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Chronic kidney disease negatively impacts coronary revascularization outcomes: JACC Study


Chronic kidney disease negatively impacts coronary revascularization outcomes: JACC Study

A new study finds that the presence of comorbid chronic kidney disease (CKD) has a negative impact on the optimal coronary revascularization strategy in patients with stable ischemic heart disease (SIHD) who have type 2 diabetes (T2DM).

In the study, published in the Journal of the American College of Cardiology, the authors found that among SIHD patients with T2DM and no CKD, CABG (coronary artery bypass graft) + OMT (optimal medical therapy) significantly reduced MACCE compared with PCI (percutaneous coronary intervention) + OMT. In subjects with CKD, there was a nonsignificant trend toward a better MACCE outcome with CABG and a significant reduction in subsequent revascularization.

Michael E. Farkouh, the University of Toronto, and colleagues sought to compare outcomes  3 large, federally-funded randomized trials in SIHD patients with T2DM and CKD. The trials included (COURAGE [Clinical Outcomes Utilizing Revascularization and Aggressive Drug Evaluation], BARI 2D [Bypass Angioplasty Revascularization Investigation 2 Diabetes], and FREEDOM [Future Revascularization Evaluation in Patients with Diabetes Mellitus: Optimal Management of Multi-vessel Disease]).  In total, 1,058 (21.4 percent) of the 4,953 patients had CKD.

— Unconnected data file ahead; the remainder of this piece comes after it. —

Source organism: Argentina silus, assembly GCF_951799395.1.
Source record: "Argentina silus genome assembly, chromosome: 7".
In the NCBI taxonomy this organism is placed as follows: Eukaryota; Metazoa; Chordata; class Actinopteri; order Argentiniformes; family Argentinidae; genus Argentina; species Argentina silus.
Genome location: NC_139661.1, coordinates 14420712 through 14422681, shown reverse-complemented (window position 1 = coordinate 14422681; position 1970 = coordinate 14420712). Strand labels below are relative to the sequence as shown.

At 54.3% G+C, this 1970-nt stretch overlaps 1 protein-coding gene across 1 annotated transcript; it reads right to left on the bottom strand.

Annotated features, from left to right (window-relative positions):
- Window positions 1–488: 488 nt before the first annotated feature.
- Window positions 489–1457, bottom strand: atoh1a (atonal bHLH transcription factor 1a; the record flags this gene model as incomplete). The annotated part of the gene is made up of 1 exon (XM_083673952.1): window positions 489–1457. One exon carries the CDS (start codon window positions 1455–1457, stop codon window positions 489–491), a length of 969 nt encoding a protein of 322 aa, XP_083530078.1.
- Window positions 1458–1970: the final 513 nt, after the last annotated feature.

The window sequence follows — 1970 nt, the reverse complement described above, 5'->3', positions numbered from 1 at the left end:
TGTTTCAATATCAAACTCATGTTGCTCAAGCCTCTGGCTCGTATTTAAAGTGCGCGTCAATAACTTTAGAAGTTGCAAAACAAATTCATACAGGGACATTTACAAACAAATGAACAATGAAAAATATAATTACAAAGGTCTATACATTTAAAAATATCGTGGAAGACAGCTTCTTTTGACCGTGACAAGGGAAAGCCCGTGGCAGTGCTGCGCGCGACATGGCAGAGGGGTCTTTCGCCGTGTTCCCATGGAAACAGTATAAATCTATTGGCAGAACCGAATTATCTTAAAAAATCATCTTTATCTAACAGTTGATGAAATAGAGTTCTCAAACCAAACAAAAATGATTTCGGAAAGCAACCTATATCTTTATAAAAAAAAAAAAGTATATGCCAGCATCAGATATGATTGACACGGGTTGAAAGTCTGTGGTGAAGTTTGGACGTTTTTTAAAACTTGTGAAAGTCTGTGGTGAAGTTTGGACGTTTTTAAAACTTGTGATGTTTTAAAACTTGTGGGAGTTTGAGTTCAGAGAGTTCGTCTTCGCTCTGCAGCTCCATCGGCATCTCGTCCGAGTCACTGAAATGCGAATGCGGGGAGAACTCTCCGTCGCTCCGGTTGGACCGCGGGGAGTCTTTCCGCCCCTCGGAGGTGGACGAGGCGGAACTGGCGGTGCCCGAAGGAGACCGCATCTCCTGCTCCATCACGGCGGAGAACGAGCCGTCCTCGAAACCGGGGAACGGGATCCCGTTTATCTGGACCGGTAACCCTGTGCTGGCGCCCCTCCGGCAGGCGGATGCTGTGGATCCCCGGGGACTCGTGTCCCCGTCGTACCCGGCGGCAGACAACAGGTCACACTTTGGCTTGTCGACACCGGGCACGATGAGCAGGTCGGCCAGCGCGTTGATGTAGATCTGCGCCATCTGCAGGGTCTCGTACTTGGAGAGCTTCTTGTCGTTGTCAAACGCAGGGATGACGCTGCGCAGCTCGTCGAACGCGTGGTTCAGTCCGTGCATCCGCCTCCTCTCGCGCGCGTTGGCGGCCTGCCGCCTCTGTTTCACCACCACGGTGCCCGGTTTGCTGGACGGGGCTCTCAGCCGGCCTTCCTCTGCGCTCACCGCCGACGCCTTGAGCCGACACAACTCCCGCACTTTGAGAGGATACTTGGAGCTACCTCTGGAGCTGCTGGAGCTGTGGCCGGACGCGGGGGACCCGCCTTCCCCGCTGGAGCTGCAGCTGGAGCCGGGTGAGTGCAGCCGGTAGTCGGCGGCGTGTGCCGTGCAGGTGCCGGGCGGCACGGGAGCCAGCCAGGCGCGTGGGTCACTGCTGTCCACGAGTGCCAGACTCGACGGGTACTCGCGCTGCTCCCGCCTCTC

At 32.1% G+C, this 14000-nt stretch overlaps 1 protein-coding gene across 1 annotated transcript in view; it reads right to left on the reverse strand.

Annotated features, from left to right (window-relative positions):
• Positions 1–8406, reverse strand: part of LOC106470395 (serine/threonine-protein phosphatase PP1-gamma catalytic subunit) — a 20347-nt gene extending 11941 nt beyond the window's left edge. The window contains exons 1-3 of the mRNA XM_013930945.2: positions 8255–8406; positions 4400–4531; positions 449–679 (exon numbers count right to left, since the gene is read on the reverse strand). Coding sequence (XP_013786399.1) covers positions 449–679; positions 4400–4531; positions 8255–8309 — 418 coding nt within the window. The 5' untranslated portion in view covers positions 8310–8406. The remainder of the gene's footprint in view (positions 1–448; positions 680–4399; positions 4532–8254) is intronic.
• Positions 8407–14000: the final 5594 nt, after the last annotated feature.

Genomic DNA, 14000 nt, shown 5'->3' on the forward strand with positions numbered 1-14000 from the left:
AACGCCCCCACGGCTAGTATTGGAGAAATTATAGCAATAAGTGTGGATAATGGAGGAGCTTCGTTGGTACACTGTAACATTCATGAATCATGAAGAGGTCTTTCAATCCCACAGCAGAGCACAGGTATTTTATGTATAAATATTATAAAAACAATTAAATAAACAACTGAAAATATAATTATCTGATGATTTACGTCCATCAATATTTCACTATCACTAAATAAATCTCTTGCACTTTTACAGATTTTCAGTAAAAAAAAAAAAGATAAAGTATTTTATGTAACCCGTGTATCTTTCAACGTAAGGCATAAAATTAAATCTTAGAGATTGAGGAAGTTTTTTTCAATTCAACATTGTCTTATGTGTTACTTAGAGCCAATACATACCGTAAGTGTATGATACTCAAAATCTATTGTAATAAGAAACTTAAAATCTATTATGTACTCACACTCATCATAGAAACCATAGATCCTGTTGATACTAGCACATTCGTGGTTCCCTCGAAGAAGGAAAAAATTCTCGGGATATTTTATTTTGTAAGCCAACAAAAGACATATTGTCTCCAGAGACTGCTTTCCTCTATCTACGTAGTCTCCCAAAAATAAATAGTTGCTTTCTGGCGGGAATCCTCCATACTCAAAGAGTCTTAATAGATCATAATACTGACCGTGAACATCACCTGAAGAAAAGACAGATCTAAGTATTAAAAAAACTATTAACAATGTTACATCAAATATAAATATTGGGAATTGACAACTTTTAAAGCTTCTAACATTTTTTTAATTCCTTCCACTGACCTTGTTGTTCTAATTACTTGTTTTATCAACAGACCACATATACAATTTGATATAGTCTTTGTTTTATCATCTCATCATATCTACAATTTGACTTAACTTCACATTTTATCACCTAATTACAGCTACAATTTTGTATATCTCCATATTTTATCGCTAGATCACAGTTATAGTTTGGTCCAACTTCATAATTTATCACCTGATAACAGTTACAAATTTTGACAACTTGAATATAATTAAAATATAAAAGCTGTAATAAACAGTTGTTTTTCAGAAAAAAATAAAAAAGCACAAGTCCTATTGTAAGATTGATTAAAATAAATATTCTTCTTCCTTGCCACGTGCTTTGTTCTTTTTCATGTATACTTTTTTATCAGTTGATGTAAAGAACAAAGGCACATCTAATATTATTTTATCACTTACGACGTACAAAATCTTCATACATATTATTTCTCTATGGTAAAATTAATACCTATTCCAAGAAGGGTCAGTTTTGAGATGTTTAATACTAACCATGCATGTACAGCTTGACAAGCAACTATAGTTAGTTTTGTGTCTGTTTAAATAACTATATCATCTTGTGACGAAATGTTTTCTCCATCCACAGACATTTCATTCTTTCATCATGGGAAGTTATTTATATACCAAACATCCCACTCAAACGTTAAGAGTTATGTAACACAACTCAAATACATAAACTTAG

Also Read: Common heartburn medicine linked to increased chronic kidney disease risk

Key Findings:

  • CKD patients were more likely to be older, be female, and have a history of heart failure.
  • During a median 4.5 years of follow-up, CKD participants were more likely to experience a major adverse cardiovascular or cerebrovascular event.
  • MACCE was predicted by both mild (estimated glomerular filtration rate [eGFR] 45 to 60 mL/min/1.73 m²) and moderate to severe (eGFR <45 mL/min/1.73 m²) CKD (adjusted HRs, 1.25 and 2.26, respectively).
  • CABG plus optimal medical therapy (OMT) was associated with lower MACCE rates versus PCI plus OMT (adjusted HR, 0.69) among patients without CKD.
  • For patients with CKD, there was only a statistically significant difference between CABG and PCI in subsequent revascularization rates (HR, 0.25), but not in MACCE rates.

Also Read: Coffee reduces death risk in chronic kidney disease patients

“In patients with stable ischemic heart disease and T2DM and normal renal function, CABG is associated with lower rates of major adverse cardiovascular events compared with PCI, but the difference in outcomes is lost in those with CKD,” concluded the authors.

For further reference log on to 10.1016/j.jacc.2018.11.044


Source: With inputs from Journal of the American College of Cardiology

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